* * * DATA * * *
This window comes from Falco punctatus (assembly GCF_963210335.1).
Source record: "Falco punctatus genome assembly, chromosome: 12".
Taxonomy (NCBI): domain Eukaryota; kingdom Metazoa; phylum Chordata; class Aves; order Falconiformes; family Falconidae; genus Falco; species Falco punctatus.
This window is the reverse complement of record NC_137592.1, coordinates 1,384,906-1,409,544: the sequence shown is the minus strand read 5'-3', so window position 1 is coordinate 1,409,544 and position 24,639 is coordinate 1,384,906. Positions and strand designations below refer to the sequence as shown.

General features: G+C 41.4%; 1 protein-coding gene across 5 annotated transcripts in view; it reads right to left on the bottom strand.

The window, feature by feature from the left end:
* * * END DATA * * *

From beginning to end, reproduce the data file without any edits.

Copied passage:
This window comes from Falco punctatus (assembly GCF_963210335.1).
Source record: "Falco punctatus genome assembly, chromosome: 12".
Taxonomy (NCBI): domain Eukaryota; kingdom Metazoa; phylum Chordata; class Aves; order Falconiformes; family Falconidae; genus Falco; species Falco punctatus.
This window is the reverse complement of record NC_137592.1, coordinates 1,384,906-1,409,544: the sequence shown is the minus strand read 5'-3', so window position 1 is coordinate 1,409,544 and position 24,639 is coordinate 1,384,906. Positions and strand designations below refer to the sequence as shown.

General features: G+C 41.4%; 1 protein-coding gene across 5 annotated transcripts in view; it reads right to left on the bottom strand.

The window, feature by feature from the left end: